All the world’s a financial transaction just waiting to be negotiated in The Girlfriend Experience, a handsome, frosty, rather one-note time capsule from October 2008. Steven Soderbergh’s latest is his second work for 2929 Entertainment (after 2005’s Bubble) to be shot on the HD fast and cheap, and to receive simultaneous premieres across theatrical, DVD, and TV platforms. And like its predecessor, as well as last year’s four-hour, two-part Che, it’s defined by emotional detachment, its story about the daily trials and tribulations of a high-class escort in Manhattan told at an impassive remove.
In a certain sense, that tenor is apt, given that Soderbergh’s portrait of Chelsea (porn star Sasha Grey)—shot primarily with rigid, static camera setups and in beautifully sleek, cool hues—casts human interaction as merely a series of rational, calculating business deals, a situation given resonance by the material’s setting during the pre-election campaign and economic meltdown. Thematically and aesthetically, the project ably holds together. Yet unlike a spiritual predecessor such as Godard’s Vivre Sa Vie, Soderbergh’s aloof approach never elicits engagement with its heroine, the film so thoroughly building barriers between the external and the internal that it can be admired only as one might a department store’s striking window display.
Soderbergh’s title refers to the full-suite services of ritzy call girls like Chelsea, which include dates and mouth-kissing as well as whatever fetishistic sex a client desires. Given that no Soderbergh film has generated even a modicum of heat since George Clooney and Jennifer Lopez undressed in Out of Sight, it’s no surprise that there’s little steaminess in Girlfriend Experience, and that what minor physical contact is depicted comes off as cold, clammy, and mechanical. For the most part, Chelsea’s story involves talking shop to clients, to a reporter, and to her boyfriend Chris (Chris Santos), a personal trainer who we see attempting to acquire a new job and jumpstart his athletic clothing line. The topics of conversation invariably revolve around money, or power, or the ways in which Chelsea balances her professional life and personal desires, though Soderbergh investigates these subjects with hastiness, his narrative routinely linking every character’s behavior and emotion to cash concerns, but going no further. Chelsea is the embodiment of the dehumanization of capitalism, as well as—when she’s written about nastily by a sleazy online forum webmaster (film critic Glenn Kenny, stealing the show with drawling come-ons and smack downs)—a stand-in for Soderbergh himself, another provider of gorgeous, remote entertainments.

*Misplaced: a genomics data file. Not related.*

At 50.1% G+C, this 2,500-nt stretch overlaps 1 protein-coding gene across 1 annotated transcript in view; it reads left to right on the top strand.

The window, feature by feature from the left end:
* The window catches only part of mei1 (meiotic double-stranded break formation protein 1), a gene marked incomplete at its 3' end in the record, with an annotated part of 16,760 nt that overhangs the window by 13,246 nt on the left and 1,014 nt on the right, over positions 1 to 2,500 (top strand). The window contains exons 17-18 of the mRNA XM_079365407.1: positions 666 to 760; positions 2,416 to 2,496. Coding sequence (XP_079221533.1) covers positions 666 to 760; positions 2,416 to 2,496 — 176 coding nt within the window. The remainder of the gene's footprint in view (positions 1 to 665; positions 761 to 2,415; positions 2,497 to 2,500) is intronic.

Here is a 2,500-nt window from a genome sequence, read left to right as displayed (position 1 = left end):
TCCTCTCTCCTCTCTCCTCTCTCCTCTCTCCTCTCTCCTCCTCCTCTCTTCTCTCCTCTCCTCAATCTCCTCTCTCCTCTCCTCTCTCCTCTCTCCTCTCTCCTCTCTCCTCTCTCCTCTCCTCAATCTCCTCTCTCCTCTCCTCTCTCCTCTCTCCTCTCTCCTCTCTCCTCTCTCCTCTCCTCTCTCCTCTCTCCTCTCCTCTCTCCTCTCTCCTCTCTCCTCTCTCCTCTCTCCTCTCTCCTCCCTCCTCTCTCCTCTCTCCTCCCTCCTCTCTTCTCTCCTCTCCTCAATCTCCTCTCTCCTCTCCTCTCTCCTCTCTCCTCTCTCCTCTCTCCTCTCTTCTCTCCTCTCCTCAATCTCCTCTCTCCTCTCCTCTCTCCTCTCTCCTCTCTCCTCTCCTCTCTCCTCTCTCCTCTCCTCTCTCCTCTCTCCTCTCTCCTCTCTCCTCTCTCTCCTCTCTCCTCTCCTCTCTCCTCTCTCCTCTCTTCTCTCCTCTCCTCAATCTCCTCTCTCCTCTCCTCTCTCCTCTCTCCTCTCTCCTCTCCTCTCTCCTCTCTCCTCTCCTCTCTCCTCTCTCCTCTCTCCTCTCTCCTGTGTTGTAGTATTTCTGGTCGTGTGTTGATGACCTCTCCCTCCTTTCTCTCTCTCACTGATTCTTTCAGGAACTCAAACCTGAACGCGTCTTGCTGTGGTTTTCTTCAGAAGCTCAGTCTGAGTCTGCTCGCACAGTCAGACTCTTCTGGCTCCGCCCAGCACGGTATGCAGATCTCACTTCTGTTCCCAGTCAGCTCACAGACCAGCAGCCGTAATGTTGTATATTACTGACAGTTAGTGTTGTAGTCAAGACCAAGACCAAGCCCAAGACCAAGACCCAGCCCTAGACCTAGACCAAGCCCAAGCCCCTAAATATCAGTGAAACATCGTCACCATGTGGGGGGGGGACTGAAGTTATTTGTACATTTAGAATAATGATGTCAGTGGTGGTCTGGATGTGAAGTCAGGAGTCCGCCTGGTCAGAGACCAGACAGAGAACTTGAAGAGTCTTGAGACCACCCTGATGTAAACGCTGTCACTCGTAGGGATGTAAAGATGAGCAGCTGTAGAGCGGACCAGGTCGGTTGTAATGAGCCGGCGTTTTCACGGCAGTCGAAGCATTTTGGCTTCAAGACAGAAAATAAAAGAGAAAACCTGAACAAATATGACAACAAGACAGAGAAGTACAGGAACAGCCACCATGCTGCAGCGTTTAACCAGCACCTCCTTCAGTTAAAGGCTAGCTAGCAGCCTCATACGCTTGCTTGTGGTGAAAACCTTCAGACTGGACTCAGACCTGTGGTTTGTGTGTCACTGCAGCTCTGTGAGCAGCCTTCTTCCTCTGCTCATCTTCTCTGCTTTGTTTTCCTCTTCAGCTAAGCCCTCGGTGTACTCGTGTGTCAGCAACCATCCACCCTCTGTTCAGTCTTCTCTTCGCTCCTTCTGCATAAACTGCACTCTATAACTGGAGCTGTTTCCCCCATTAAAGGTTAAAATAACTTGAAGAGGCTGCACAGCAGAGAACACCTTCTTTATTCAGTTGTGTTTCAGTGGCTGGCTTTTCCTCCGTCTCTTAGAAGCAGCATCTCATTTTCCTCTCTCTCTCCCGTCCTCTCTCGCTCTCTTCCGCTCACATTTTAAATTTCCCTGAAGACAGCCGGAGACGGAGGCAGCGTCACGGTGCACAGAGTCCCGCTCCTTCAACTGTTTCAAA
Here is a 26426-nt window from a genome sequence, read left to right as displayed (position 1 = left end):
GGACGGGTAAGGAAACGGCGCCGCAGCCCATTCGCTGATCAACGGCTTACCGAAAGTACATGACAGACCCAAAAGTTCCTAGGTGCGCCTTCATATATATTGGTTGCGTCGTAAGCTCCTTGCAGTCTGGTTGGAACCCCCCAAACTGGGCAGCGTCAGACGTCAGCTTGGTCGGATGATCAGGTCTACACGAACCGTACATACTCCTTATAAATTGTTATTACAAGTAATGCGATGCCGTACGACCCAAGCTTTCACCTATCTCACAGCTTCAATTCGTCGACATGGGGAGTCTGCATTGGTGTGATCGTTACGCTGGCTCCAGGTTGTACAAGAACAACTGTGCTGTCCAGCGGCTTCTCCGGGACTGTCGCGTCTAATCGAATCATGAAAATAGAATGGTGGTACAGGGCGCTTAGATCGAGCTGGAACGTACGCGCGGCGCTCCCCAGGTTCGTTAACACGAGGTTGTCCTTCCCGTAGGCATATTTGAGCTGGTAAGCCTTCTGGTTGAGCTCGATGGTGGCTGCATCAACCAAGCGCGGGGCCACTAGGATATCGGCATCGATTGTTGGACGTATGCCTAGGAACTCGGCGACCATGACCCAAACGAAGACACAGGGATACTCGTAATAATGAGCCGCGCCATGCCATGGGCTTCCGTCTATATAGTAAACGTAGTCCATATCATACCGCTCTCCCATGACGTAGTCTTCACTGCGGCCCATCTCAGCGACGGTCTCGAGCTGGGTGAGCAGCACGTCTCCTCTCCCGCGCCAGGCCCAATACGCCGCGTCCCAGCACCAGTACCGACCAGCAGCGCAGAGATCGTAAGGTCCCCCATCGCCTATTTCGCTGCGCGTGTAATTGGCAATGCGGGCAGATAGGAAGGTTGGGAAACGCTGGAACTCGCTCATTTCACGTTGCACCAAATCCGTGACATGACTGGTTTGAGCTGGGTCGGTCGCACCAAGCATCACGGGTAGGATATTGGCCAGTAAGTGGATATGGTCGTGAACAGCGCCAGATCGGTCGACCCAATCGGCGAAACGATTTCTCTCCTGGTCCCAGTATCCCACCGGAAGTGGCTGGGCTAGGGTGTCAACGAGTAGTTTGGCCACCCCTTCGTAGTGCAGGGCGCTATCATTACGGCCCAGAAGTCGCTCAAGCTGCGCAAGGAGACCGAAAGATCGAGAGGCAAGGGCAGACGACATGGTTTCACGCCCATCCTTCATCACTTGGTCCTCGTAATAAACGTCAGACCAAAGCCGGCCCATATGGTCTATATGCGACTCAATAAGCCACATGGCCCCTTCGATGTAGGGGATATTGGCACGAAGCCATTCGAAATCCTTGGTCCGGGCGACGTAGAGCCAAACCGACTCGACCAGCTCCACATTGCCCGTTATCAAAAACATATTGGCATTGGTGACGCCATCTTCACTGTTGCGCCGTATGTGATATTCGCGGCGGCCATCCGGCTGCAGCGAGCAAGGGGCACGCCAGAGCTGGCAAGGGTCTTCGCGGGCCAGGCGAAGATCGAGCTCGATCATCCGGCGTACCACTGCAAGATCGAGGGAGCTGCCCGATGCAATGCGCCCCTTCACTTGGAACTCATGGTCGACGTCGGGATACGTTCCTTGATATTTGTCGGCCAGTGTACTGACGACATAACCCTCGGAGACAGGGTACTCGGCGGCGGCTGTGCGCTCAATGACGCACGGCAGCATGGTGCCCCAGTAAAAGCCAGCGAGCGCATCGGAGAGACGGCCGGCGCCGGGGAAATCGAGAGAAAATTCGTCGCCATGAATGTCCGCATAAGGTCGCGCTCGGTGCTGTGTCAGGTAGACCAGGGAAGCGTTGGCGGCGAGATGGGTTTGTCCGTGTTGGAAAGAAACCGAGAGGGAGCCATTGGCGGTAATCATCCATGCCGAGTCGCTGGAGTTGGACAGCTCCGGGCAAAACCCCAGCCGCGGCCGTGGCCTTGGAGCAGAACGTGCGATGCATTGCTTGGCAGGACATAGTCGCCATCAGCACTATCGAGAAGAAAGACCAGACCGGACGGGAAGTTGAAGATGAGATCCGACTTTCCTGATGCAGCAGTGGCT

Amplified by Limey-esque chronological fracturing and sumptuous recurring shots of Chelsea in a limo’s backseat, Girlfriend Experience offers an icy view of modern urban depersonalization, yet that chill is so pervasive that it eventually becomes a hindrance. Although there’s hardly a plot to speak of, the tale eventually hinges on Chelsea’s decision to break her own rules and go away with a new client for the weekend, damn Chris’s wishes or the risks posed by such a naked stab at finding true love. Chelsea thus finally lets her guard down and—spoilers herein—is punished accordingly, learning a lesson both she and we, at this point in the proceedings, already know: that there’s no such thing as real passion, only mutual satisfaction arranged through fiscal bargaining.
Yet during this signature moment, when his protagonist actually dares to feel something, Soderbergh finds no way to make us invested in her gambit, too thoroughly has he kept everything at arm’s length. As with the performance of Grey, whose eyes exhibit the hardness of someone well-trained in the art of living behind self-constructed walls, Girlfriend Experience bars us from entering its sphere of action, locking us out of its highly specific Obama-vs.-McCain, market-plummeting moment in time.